Laura Lippman's darker side of Dickeyville
With her new novel, "The Most Dangerous Thing," the ace crime writer sets a nightmare in the idyllic neighborhood on Baltimore's western edge
Author Laura Lippman stands on a street in the Baltimore neighborhood of Dickeyville. She drew from her childhood there for her new novel, "The Most Dangerous Thing." (Jed Kirschbaum, Baltimore Sun / August 27, 2011)
The whole scene sounds like a cozy nostalgia trip. But that patch of grass really does exist — in Charm City, no less — in isolated, rustic Dickeyville. Lippman grew up there, and "The Most Dangerous Thing" is full of vivid backgrounds and behavior — some factual, some imagined — pulled from or inspired by the youth she spent in this improbable neighborhood on the western edge of Baltimore.
"The Most Dangerous Thing," her 17th novel, came out Tuesday. It's her most ambitious piece of fiction yet — and her most personal book, too. It brought her literally close to home.
"I've been waiting to write about Dickeyville since I started writing novels," Lippman said on a jaunt there a dozen days before the publication date. "Somehow I always knew, even when I was pretty naive and really green about what I was doing, that you get one shot at Dickeyville. You don't want it to be just a glancing mention in a chapter. You have to do it great."
Best known as the creator of the Tess Monaghan private-eye series — smart, tough, funny mysteries, marinated in Baltimoriana — Lippman, 52, has been concentrating more recently on superb nonseries novels, like "What The Dead Know" (2007) and 2010's "I'd Know You Anywhere,' which Stephen King called "the best suspense novel of the year."
"She is developing in these marvelous ways," said Baltimore-based novelist Madison Smartt Bell. "As far as wanting to be accepted by the literati, I don't think she gives a rat's ass about that."
With "The Most Dangerous Thing," Lippman was writing fiction, not a memoir.
While Lippman suffuses the novel with her feelings for her childhood home, a short diagonal walk from the field, it's nothing like the contemporary house at the center of the novel. The three-story duplex, built hard up against a hill, hasn't changed since Lippman moved to Dickeyville with her family, at age 6, in 1965.
While writing "The Most Dangerous Thing," she didn't revisit this hamlet, which is more like a rugged-handsome New England mill town than one of Baltimore's deluxe covenant communities or scrappy 'hoods. The visit for The Baltimore Sun was her first time back since she started writing the novel.
"I wasn't interested in how it is now," she said. "I was interested in how I remembered it."
And she remembers it vividly.
The trip confirms old feelings rather than generates new ones. Her glee at the size of Leakin Park: "It's all around us. It's bigger than Central Park, which makes New Yorkers crazy, and the trail is fabulous."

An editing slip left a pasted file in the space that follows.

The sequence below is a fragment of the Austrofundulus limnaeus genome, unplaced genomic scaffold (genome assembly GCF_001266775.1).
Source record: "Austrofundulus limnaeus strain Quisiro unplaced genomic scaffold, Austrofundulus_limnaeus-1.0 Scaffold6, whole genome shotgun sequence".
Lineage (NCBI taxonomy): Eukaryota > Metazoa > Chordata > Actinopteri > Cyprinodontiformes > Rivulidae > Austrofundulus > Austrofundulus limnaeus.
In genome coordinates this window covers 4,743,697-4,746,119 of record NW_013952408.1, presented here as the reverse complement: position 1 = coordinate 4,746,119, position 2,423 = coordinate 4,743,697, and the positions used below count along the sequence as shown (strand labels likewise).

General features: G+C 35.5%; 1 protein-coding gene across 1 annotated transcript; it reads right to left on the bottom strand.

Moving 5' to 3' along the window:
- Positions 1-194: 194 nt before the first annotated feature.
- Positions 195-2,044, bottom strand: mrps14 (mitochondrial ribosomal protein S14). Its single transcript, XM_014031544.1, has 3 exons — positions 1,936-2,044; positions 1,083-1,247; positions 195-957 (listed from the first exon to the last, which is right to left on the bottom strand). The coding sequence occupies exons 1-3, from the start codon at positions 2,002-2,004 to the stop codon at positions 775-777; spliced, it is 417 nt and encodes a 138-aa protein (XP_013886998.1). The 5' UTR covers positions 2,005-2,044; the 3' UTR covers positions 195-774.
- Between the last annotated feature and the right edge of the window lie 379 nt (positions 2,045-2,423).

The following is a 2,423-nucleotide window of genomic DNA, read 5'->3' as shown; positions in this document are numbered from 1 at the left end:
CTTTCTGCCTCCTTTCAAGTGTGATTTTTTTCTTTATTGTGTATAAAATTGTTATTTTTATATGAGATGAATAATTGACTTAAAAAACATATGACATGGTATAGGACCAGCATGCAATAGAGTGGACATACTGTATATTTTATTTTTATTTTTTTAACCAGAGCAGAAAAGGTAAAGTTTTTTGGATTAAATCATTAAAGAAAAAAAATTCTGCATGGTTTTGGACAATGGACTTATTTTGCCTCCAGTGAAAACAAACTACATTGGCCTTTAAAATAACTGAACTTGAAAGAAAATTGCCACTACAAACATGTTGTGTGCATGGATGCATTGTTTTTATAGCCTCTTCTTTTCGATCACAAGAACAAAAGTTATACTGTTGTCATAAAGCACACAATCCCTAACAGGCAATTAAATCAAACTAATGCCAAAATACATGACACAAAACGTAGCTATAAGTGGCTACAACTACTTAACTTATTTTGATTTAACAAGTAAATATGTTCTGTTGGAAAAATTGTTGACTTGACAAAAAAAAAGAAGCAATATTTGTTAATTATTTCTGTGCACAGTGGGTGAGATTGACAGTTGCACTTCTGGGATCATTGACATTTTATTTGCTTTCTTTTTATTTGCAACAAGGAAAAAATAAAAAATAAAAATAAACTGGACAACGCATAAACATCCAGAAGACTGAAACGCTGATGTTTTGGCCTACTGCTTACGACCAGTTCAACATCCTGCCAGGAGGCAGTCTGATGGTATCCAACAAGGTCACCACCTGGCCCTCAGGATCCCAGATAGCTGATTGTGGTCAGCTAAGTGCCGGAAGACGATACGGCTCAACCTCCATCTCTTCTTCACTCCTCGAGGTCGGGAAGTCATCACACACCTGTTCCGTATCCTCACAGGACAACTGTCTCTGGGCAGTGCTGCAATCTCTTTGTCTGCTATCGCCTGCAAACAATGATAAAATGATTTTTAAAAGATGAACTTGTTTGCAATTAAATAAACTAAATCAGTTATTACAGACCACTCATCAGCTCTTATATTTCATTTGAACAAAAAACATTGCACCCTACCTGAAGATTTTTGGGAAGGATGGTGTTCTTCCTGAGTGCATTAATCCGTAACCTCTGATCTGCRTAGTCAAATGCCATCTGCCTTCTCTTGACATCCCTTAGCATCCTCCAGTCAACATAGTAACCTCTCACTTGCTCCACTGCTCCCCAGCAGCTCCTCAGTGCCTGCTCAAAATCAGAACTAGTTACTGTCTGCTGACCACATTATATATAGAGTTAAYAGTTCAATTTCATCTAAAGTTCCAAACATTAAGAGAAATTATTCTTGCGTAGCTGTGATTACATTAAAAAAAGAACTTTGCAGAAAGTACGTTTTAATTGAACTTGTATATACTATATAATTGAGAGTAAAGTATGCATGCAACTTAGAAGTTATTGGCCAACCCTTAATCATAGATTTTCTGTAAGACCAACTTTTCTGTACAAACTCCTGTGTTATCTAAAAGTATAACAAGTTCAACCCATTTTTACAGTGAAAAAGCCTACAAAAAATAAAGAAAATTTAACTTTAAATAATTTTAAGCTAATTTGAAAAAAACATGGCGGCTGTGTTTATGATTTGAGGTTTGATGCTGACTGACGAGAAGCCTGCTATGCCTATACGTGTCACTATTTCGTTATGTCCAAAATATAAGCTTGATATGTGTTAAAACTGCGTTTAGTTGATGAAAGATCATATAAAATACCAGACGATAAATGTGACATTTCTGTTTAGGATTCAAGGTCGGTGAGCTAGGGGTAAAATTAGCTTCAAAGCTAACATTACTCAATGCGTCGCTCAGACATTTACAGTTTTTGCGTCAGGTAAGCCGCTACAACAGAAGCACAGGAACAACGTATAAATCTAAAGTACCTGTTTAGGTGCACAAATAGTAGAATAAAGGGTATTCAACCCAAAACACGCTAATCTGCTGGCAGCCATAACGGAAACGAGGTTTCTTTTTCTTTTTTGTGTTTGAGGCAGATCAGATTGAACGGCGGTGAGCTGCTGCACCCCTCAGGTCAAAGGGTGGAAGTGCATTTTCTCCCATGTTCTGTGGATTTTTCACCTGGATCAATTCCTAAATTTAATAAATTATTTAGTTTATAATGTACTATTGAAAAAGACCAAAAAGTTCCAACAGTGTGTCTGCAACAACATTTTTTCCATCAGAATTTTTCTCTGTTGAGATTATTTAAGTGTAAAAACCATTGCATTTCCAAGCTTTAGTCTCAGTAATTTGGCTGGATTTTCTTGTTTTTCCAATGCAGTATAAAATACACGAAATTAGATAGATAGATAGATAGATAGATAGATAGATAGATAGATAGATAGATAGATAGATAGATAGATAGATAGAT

Her fear of a cranky neighbor, the once-famous Maryland muralist R. McGill Mackall: "The ultimate get-off-my-lawn guy — he seemed to think his lawn extended all the way to the banks of the Gwynns Falls."
Lippman said she'd thought her "Dickeyville novel" would be the Tess Monaghan detective tale, "Another Thing to Fall" (2008), which had a more escapist, "Sweet Liberty"-like plot about a Hollywood TV production invading Baltimore. But Lippman sensed that doing Dickeyville right would require a dark fictional undertow. The plot had to suit a place where the wild things are.
Memory is the catalyst of "The Most Dangerous Thing" — the primal source of mystery. How well do we know what we think we know? How often do we shape and reshape our perceptions of our past?
Lippman roots these big, resonant questions in intimate, charged observations. The tiniest detail — such as the way a chubby girl like Gwen bites and licks the coating off a candy bar — can operate like a time machine, hurtling readers back into lost worlds of childhood.
Intricate and compelling, this novel takes multiple risks. It kills off the pivotal figure in the first very chapter: Go-Go Halloran, a 40-year-old manchild. He's weak, kind, alcoholic — and tragically eager to please. The book jumps in and out of his head and those of a dozen other characters, catching them at complex turning points of adolescence and adulthood.
When Go-Go was a child, he and his older brothers, Tim Jr. and Sean, and their friends, Gwen and Mickey, moved from playing kickball to exploring Leakin Park's deep woods. They became ensnared in a catastrophe. It involved an indigent black man, some kind of sexual misconduct and a death during Hurricane David. And they and their parents covered it up for decades.
Lippman veers into the first-person plural to convey the kids' group version of events. By the end, she achieves the tingling effect of seeing a water-stained image salvaged and brought into focus. Lippman understands her characters' urge to transform the past into crazy quilts of alternate histories. It's part of what she does with fiction.